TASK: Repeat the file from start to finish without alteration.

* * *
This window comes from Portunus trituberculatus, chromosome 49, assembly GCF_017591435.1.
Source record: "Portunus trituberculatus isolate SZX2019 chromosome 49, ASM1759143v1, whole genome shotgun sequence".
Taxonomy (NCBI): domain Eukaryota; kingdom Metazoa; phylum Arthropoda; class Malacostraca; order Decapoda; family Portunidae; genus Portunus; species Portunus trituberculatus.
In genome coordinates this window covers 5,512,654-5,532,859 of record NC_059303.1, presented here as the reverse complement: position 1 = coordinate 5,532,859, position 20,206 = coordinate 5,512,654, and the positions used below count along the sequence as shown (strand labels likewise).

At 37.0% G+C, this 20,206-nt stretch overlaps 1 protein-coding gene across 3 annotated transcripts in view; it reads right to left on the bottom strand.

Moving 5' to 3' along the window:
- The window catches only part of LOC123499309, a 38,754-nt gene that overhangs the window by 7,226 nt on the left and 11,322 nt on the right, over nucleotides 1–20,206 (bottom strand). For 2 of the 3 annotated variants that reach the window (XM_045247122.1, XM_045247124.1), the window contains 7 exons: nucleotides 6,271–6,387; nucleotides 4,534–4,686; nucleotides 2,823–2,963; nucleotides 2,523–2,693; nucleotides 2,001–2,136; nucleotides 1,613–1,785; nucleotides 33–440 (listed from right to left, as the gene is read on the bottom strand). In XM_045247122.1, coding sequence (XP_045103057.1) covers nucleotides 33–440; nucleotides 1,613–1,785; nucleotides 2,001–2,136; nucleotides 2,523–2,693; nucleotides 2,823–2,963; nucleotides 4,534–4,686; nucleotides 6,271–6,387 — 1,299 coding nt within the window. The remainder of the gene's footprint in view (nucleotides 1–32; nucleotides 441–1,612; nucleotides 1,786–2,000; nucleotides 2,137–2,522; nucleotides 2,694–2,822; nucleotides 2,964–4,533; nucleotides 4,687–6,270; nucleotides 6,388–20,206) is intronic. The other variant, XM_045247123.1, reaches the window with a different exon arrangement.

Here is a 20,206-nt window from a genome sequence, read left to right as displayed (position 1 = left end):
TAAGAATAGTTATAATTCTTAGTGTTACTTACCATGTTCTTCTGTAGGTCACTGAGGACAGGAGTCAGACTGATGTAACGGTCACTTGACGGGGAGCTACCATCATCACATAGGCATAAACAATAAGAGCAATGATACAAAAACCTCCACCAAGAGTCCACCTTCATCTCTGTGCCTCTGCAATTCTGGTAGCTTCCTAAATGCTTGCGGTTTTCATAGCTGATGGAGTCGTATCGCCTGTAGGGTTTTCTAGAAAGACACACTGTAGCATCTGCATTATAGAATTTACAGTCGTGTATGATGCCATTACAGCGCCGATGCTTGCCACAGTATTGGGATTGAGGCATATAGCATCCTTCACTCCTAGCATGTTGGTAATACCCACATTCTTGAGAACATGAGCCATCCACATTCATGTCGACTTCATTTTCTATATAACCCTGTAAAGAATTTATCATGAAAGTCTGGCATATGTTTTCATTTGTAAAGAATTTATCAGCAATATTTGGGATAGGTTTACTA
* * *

This window comes from Portunus trituberculatus, chromosome 49, assembly GCF_017591435.1.
Source record: "Portunus trituberculatus isolate SZX2019 chromosome 49, ASM1759143v1, whole genome shotgun sequence".
Taxonomy (NCBI): domain Eukaryota; kingdom Metazoa; phylum Arthropoda; class Malacostraca; order Decapoda; family Portunidae; genus Portunus; species Portunus trituberculatus.
In genome coordinates this window covers 5,512,654-5,532,859 of record NC_059303.1, presented here as the reverse complement: position 1 = coordinate 5,532,859, position 20,206 = coordinate 5,512,654, and the positions used below count along the sequence as shown (strand labels likewise).

At 37.0% G+C, this 20,206-nt stretch overlaps 1 protein-coding gene across 3 annotated transcripts in view; it reads right to left on the bottom strand.

Moving 5' to 3' along the window:
- The window catches only part of LOC123499309, a 38,754-nt gene that overhangs the window by 7,226 nt on the left and 11,322 nt on the right, over nucleotides 1–20,206 (bottom strand). For 2 of the 3 annotated variants that reach the window (XM_045247122.1, XM_045247124.1), the window contains 7 exons: nucleotides 6,271–6,387; nucleotides 4,534–4,686; nucleotides 2,823–2,963; nucleotides 2,523–2,693; nucleotides 2,001–2,136; nucleotides 1,613–1,785; nucleotides 33–440 (listed from right to left, as the gene is read on the bottom strand). In XM_045247122.1, coding sequence (XP_045103057.1) covers nucleotides 33–440; nucleotides 1,613–1,785; nucleotides 2,001–2,136; nucleotides 2,523–2,693; nucleotides 2,823–2,963; nucleotides 4,534–4,686; nucleotides 6,271–6,387 — 1,299 coding nt within the window. The remainder of the gene's footprint in view (nucleotides 1–32; nucleotides 441–1,612; nucleotides 1,786–2,000; nucleotides 2,137–2,522; nucleotides 2,694–2,822; nucleotides 2,964–4,533; nucleotides 4,687–6,270; nucleotides 6,388–20,206) is intronic. The other variant, XM_045247123.1, reaches the window with a different exon arrangement.

Here is a 20,206-nt window from a genome sequence, read left to right as displayed (position 1 = left end):
TAAGAATAGTTATAATTCTTAGTGTTACTTACCATGTTCTTCTGTAGGTCACTGAGGACAGGAGTCAGACTGATGTAACGGTCACTTGACGGGGAGCTACCATCATCACATAGGCATAAACAATAAGAGCAATGATACAAAAACCTCCACCAAGAGTCCACCTTCATCTCTGTGCCTCTGCAATTCTGGTAGCTTCCTAAATGCTTGCGGTTTTCATAGCTGATGGAGTCGTATCGCCTGTAGGGTTTTCTAGAAAGACACACTGTAGCATCTGCATTATAGAATTTACAGTCGTGTATGATGCCATTACAGCGCCGATGCTTGCCACAGTATTGGGATTGAGGCATATAGCATCCTTCACTCCTAGCATGTTGGTAATACCCACATTCTTGAGAACATGAGCCATCCACATTCATGTCGACTTCATTTTCTATATAACCCTGTAAAGAATTTATCATGAAAGTCTGGCATATGTTTTCATTTGTAAAGAATTTATCAGCAATATTTGGGATAGGTTTACTA